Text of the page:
Jonathan Sterne in the book The Audible Past accounted for the developments that informed the birth of sound reproduction technologies at the end of the nineteenth century. In this text, he focuses on the transformations which have altered the way listening is performed.
These new technologies of sound reproduction, apart from expanding the range of possible sound that would be proliferated, fostered new competences and sensibilities. Sterne links those to the emergence of what he calls Audile Technique. 1 p. 154]
As sound ceased to be necessarily entwined with a producing subject, new skills and modes of attending to sound entailed. These modes implied the ‘separation of hearing from the other senses’, the ‘connection between sound, listening and rationality’ (p. 154), the ‘focus on detail’ (p.157), the ‘reconstruction of acoustic space’ and the consolidation of a ‘private acoustic space’ (p.160). The disappearance of the subject as a necessary condition to which sound was attributed — until the nineteenth century the attempts to technically reproduce sound had been focused on the creation of automata — was at the core of what Sterne labels the tympanic paradigm. The focus of the technology moved towards the ear, prompting further transformations in the ways in which attention to sound developed later on.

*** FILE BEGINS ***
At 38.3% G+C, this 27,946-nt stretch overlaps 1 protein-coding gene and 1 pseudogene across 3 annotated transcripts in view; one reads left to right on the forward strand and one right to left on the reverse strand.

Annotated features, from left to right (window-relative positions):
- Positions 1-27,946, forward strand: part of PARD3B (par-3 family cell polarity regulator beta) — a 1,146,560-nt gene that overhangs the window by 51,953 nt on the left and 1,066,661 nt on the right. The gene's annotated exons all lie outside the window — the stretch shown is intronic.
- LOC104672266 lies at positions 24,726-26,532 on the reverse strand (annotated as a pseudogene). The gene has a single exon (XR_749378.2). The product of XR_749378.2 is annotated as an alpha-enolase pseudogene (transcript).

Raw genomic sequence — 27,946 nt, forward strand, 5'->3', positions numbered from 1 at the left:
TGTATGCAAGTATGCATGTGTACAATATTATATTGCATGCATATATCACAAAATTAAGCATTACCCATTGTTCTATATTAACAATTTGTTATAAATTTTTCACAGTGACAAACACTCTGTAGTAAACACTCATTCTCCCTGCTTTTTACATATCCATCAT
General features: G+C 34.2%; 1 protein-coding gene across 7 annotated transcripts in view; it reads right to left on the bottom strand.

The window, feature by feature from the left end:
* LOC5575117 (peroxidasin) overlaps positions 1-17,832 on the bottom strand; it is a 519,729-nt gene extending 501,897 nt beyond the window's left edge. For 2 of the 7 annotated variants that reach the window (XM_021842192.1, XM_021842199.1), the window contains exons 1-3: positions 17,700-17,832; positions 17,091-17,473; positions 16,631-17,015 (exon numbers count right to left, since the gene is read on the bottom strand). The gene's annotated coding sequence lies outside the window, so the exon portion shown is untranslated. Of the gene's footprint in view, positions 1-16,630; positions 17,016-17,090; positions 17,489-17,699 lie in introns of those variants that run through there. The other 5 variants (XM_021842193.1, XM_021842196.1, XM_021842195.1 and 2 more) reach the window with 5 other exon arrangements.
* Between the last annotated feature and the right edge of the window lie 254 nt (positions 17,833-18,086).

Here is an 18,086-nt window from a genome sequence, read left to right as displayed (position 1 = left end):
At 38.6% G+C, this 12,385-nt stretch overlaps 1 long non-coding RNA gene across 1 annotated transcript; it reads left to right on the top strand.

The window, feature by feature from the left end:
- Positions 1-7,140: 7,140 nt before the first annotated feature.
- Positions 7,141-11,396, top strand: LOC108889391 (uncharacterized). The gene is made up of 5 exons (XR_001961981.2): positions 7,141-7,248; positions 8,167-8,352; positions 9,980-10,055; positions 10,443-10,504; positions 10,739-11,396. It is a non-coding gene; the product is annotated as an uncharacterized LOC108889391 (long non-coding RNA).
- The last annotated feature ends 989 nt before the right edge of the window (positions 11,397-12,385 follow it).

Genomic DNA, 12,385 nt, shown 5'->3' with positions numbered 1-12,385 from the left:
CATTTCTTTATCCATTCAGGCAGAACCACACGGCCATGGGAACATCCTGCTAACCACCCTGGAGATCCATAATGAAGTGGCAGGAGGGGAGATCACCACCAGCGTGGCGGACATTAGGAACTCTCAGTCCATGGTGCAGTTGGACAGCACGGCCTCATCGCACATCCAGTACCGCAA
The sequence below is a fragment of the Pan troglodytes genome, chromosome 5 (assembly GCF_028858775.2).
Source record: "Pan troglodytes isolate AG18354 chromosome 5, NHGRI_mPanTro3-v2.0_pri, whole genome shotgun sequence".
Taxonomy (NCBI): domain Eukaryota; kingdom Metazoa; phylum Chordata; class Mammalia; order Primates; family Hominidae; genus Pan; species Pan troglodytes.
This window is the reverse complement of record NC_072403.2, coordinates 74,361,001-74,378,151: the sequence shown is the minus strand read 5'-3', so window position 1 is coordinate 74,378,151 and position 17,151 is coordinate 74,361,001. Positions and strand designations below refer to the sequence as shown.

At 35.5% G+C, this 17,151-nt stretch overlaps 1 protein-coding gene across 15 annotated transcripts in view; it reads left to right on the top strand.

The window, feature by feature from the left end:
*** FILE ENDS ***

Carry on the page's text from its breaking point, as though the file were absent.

Melissa van Drie on the birth of the Théâtrophone and the origin of new listening configurations
Brian Kane on Sterne’s Audile Techniques. Source: West Den Haag / Vimeo